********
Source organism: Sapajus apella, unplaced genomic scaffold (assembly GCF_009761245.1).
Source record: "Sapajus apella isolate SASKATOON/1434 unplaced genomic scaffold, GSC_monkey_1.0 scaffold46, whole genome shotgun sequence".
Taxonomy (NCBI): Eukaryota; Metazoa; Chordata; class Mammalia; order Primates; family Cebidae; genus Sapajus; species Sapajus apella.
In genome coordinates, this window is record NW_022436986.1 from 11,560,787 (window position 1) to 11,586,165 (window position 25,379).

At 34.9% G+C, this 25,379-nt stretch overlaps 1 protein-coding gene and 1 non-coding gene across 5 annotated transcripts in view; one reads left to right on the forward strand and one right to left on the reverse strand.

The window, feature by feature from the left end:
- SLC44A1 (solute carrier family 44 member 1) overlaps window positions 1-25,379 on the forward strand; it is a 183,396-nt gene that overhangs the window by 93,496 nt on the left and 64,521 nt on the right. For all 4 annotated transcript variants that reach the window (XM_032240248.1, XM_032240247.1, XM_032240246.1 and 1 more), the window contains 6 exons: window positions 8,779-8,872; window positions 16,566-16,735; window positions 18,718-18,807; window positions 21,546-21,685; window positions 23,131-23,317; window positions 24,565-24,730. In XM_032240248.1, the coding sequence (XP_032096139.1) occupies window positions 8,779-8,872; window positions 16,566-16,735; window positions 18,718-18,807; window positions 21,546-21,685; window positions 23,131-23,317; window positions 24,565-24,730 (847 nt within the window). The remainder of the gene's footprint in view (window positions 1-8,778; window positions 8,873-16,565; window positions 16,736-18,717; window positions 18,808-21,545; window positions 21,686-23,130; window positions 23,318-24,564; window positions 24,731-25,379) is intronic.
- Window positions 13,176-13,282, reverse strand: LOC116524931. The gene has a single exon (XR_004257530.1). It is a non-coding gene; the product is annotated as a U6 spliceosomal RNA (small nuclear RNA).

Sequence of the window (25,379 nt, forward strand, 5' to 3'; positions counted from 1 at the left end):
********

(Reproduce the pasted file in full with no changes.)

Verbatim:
Source organism: Sapajus apella, unplaced genomic scaffold (assembly GCF_009761245.1).
Source record: "Sapajus apella isolate SASKATOON/1434 unplaced genomic scaffold, GSC_monkey_1.0 scaffold46, whole genome shotgun sequence".
Taxonomy (NCBI): Eukaryota; Metazoa; Chordata; class Mammalia; order Primates; family Cebidae; genus Sapajus; species Sapajus apella.
In genome coordinates, this window is record NW_022436986.1 from 11,560,787 (window position 1) to 11,586,165 (window position 25,379).

At 34.9% G+C, this 25,379-nt stretch overlaps 1 protein-coding gene and 1 non-coding gene across 5 annotated transcripts in view; one reads left to right on the forward strand and one right to left on the reverse strand.

The window, feature by feature from the left end:
- SLC44A1 (solute carrier family 44 member 1) overlaps window positions 1-25,379 on the forward strand; it is a 183,396-nt gene that overhangs the window by 93,496 nt on the left and 64,521 nt on the right. For all 4 annotated transcript variants that reach the window (XM_032240248.1, XM_032240247.1, XM_032240246.1 and 1 more), the window contains 6 exons: window positions 8,779-8,872; window positions 16,566-16,735; window positions 18,718-18,807; window positions 21,546-21,685; window positions 23,131-23,317; window positions 24,565-24,730. In XM_032240248.1, the coding sequence (XP_032096139.1) occupies window positions 8,779-8,872; window positions 16,566-16,735; window positions 18,718-18,807; window positions 21,546-21,685; window positions 23,131-23,317; window positions 24,565-24,730 (847 nt within the window). The remainder of the gene's footprint in view (window positions 1-8,778; window positions 8,873-16,565; window positions 16,736-18,717; window positions 18,808-21,545; window positions 21,686-23,130; window positions 23,318-24,564; window positions 24,731-25,379) is intronic.
- Window positions 13,176-13,282, reverse strand: LOC116524931. The gene has a single exon (XR_004257530.1). It is a non-coding gene; the product is annotated as a U6 spliceosomal RNA (small nuclear RNA).

Sequence of the window (25,379 nt, forward strand, 5' to 3'; positions counted from 1 at the left end):